(1) The earliest source of social morality lies in the maternal instinct; the first animal that took care of its young stood at the beginning of this wonderful advance. The originating causes of the first slight care of eggs or offspring lay, no doubt, in some obscure physiological readjustments, due to forces irrelevant to morality. But the young that had even such slight care had a survival advantage over their rivals, and would transmit the rudimentary instinct to their offspring. Thus, given a start in that direction, natural selection, steadily favoring the more maternally disposed, produced species with a highly developed and long-continuing maternal love. In similar manner but in lesser degree a paternal instinct was developed. The existence of these instincts implied the power of sympathy and altruistic action that is, action by one individual for another's welfare. From sympathy for offspring to sympathy for mate and other members of the group was but a step; and all sympathetic action may have its ultimate source in mother-love.

(2) Not only was natural selection early at work in the rivalry for existence between individuals, protecting those stocks that had the stronger maternal and paternal instincts, but it played an important part in the struggle between groups. Those species that developed the ability to keep together for mutual protection or for success in hunting had

a marked advantage. And within a species those particular herds or flocks or tribes that coöperated best outlived the others. With the strongest animals, such as lions and tigers, and with the weakest, such as rabbits and mice, the instinct to stand by one another is of no value and so was never fostered by natural selection. But in many species of animals of intermediate strength, that by coöperation might be able to resist attack or overcome enemies that they would singly be impotent against, the coöperative instinct became strongly developed. Notably in such case was man; and we find group-consciousness, tribal loyalty, continually enhanced by the killing-off of the tribes in which it was feebler. The dominant races in man's internecine struggles have been those of passionate patriotism and capacity for working together. Nature has socialized man by a repeated application of the method hinted at in the adage "United we stand, divided we fall." Successful war demands loyalty and obedience, self-forgetfulness and mutual service. It demands also the cessation of internal squabbling, the restraint of individual greed, lust, and caprice. At first instinctive, these virtues came with clearing consciousness to be deliberately cultivated by the tribe, in ways which we shall in a moment indicate.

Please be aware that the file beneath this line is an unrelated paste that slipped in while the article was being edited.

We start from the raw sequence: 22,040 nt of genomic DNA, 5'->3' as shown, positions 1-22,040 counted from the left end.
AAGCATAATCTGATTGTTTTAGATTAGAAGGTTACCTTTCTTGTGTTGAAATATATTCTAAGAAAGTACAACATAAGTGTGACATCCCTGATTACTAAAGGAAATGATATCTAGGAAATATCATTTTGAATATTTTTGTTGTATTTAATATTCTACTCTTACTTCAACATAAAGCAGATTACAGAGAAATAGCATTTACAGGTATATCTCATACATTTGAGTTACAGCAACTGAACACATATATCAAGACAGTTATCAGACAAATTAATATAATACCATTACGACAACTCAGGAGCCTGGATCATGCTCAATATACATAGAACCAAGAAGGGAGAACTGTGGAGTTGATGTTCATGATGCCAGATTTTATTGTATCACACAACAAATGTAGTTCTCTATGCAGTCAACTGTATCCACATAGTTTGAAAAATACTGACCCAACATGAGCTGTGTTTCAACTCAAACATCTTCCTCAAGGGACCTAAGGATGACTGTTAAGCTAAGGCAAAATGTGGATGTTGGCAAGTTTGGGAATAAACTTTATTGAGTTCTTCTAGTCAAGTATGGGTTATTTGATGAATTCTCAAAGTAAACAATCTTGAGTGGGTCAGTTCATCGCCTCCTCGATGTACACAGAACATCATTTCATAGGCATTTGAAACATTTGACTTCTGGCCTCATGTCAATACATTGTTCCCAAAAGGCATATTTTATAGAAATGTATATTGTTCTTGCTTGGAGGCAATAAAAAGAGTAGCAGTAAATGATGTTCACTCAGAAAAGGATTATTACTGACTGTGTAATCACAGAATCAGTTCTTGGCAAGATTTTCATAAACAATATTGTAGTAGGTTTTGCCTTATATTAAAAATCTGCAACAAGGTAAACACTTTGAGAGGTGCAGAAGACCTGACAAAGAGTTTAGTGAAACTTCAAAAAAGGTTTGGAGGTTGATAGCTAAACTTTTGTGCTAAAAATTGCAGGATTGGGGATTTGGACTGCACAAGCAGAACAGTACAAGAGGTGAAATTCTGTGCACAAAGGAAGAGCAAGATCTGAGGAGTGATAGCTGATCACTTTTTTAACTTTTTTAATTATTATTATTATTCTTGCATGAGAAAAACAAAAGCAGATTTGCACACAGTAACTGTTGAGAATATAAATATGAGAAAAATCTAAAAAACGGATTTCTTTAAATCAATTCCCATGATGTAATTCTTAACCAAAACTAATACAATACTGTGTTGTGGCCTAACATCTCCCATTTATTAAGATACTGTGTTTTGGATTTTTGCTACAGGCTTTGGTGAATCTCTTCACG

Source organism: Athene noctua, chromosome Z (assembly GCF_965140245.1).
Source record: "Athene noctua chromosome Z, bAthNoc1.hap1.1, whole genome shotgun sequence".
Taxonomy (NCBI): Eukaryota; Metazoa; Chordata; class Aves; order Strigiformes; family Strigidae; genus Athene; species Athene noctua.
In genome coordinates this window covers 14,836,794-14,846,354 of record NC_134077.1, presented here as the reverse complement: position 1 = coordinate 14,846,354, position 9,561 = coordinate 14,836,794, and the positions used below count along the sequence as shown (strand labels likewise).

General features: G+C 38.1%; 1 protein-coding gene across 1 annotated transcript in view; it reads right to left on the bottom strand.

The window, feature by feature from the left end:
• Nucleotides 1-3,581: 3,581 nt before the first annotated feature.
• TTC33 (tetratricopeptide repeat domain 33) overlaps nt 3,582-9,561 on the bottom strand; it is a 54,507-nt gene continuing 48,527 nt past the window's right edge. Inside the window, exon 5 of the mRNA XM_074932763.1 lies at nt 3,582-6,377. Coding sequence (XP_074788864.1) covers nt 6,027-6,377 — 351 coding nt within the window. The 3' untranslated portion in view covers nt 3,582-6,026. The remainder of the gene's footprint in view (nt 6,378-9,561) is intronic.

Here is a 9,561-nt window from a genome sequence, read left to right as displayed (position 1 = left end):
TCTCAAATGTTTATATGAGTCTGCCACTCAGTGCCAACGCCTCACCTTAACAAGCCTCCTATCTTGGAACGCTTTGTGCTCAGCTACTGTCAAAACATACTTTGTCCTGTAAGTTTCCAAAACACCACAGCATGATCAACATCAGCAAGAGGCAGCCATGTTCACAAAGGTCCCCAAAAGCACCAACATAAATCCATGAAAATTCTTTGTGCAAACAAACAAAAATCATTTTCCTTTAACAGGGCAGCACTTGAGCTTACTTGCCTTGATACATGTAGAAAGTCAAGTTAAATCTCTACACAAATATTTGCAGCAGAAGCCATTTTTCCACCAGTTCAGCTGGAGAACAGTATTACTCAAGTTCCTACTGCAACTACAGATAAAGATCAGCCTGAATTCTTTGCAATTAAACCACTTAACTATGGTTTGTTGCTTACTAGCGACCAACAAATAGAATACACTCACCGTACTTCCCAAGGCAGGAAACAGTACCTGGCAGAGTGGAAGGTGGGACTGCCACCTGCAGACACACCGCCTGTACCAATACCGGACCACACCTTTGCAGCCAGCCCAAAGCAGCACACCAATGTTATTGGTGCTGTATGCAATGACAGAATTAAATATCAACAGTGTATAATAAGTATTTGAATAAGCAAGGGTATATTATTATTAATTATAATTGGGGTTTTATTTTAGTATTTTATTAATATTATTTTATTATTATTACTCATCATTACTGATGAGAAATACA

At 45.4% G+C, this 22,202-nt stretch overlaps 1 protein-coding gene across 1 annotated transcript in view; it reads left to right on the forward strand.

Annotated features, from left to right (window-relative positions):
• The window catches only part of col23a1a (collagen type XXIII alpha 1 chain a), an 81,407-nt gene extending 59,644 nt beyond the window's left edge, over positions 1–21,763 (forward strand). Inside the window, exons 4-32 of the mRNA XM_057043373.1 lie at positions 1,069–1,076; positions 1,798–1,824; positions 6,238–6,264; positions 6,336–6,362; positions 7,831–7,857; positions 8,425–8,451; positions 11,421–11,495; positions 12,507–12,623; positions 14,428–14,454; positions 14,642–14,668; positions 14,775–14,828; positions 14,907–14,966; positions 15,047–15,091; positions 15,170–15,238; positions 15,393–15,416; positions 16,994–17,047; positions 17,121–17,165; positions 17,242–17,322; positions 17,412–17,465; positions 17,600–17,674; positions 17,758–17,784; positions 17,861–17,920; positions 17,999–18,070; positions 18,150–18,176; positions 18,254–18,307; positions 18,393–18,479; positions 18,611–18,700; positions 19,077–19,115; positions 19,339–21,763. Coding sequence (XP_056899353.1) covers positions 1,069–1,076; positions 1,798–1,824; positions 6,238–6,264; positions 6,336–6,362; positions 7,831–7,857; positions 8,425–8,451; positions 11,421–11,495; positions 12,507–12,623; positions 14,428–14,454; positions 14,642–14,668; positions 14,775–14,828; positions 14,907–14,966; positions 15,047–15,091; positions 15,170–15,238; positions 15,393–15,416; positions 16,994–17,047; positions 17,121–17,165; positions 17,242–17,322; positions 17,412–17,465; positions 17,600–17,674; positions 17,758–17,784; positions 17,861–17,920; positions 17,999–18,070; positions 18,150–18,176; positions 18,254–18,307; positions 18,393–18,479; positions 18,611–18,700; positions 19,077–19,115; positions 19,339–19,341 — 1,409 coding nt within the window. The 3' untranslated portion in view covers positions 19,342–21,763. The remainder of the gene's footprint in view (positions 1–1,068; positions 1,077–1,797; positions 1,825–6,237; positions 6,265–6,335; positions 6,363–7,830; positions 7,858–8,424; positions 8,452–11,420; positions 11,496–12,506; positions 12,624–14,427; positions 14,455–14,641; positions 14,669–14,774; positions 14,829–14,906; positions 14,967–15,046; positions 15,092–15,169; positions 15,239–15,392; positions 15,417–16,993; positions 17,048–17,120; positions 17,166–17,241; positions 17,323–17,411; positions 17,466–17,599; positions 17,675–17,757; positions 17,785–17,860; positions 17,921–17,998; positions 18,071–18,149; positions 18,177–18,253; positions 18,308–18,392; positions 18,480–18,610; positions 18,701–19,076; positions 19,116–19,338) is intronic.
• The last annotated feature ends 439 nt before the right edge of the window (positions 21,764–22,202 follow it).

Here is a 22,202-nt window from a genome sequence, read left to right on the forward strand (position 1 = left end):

(3) As in the development of personal morality, the hostility of inanimate nature, coupled with the urgency of inner needs, has also played its part in the socialization of man. The satisfying of hunger, protection against storm, flood, and other physical calamities, is greatly forwarded by coöperation. The rearing of a shelter, for example, that shall be at all comfortable and secure, demands the labor of several. With the development of civilization, mutual assistance and the division of labor become more and more imperative. As man developed more and more into a reflective animal, the comprehension of these advantages became